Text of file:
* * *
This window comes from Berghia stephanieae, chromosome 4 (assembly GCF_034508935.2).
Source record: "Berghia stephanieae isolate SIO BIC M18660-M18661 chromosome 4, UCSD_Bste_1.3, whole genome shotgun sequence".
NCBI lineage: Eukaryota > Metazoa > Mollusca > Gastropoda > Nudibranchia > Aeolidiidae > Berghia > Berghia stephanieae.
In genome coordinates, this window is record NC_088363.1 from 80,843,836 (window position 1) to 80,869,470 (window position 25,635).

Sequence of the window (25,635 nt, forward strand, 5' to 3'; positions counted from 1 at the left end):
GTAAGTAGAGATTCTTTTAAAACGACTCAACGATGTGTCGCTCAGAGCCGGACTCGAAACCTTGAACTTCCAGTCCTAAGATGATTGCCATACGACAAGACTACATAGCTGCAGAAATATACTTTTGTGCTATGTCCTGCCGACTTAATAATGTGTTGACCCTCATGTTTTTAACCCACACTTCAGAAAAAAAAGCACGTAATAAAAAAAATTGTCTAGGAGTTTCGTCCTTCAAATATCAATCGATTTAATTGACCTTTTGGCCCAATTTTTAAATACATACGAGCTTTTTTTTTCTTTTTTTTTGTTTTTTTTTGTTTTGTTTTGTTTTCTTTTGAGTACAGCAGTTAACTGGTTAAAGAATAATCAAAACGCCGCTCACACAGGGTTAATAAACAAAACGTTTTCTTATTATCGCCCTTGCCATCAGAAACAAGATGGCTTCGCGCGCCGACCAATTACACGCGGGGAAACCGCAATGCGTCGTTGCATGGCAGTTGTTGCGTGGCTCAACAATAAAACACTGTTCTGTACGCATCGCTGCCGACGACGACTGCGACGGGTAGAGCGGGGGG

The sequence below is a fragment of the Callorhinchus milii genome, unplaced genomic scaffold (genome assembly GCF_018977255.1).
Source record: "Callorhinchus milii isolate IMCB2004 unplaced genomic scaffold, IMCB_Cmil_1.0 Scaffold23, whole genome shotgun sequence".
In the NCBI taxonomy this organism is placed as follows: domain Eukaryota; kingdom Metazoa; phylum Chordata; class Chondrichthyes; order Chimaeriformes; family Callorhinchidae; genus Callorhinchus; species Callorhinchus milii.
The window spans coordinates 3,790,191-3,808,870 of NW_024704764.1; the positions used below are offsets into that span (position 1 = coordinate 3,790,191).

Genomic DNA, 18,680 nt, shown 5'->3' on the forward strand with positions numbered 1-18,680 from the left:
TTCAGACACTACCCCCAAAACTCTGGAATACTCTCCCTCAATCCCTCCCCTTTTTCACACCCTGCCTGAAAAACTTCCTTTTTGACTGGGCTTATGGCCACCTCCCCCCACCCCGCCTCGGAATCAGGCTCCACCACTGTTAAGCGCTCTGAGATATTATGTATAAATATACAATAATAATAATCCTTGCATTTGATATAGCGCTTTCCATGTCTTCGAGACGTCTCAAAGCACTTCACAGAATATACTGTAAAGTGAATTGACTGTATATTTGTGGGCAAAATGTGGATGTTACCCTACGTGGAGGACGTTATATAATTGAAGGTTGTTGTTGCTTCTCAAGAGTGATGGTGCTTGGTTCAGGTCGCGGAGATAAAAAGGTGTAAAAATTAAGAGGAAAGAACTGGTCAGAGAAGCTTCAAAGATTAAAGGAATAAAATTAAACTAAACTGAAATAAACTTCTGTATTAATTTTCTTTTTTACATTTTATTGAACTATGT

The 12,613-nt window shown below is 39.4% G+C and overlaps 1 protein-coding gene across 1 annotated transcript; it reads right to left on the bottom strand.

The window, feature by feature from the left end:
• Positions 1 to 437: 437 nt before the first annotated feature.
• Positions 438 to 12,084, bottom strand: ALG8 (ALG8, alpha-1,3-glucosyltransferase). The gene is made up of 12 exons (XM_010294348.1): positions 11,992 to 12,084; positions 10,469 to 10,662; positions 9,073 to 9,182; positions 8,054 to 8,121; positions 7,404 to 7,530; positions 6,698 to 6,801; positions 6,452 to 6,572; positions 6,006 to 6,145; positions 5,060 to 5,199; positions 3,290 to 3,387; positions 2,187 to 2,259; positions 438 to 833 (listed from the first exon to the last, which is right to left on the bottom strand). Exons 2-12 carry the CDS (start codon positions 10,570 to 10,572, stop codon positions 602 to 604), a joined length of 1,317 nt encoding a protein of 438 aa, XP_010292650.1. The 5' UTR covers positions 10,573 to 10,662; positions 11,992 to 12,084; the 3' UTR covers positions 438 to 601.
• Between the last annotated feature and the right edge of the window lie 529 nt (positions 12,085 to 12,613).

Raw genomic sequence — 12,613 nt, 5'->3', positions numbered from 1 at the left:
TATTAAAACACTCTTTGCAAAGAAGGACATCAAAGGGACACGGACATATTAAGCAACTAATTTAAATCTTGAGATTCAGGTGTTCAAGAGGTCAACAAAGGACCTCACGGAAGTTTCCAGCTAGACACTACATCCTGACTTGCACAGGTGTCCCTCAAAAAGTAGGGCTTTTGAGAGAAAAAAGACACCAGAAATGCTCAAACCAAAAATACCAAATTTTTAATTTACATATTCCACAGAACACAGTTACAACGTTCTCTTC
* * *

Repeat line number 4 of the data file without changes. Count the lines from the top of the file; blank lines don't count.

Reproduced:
In genome coordinates, this window is record NC_088363.1 from 80,843,836 (window position 1) to 80,869,470 (window position 25,635).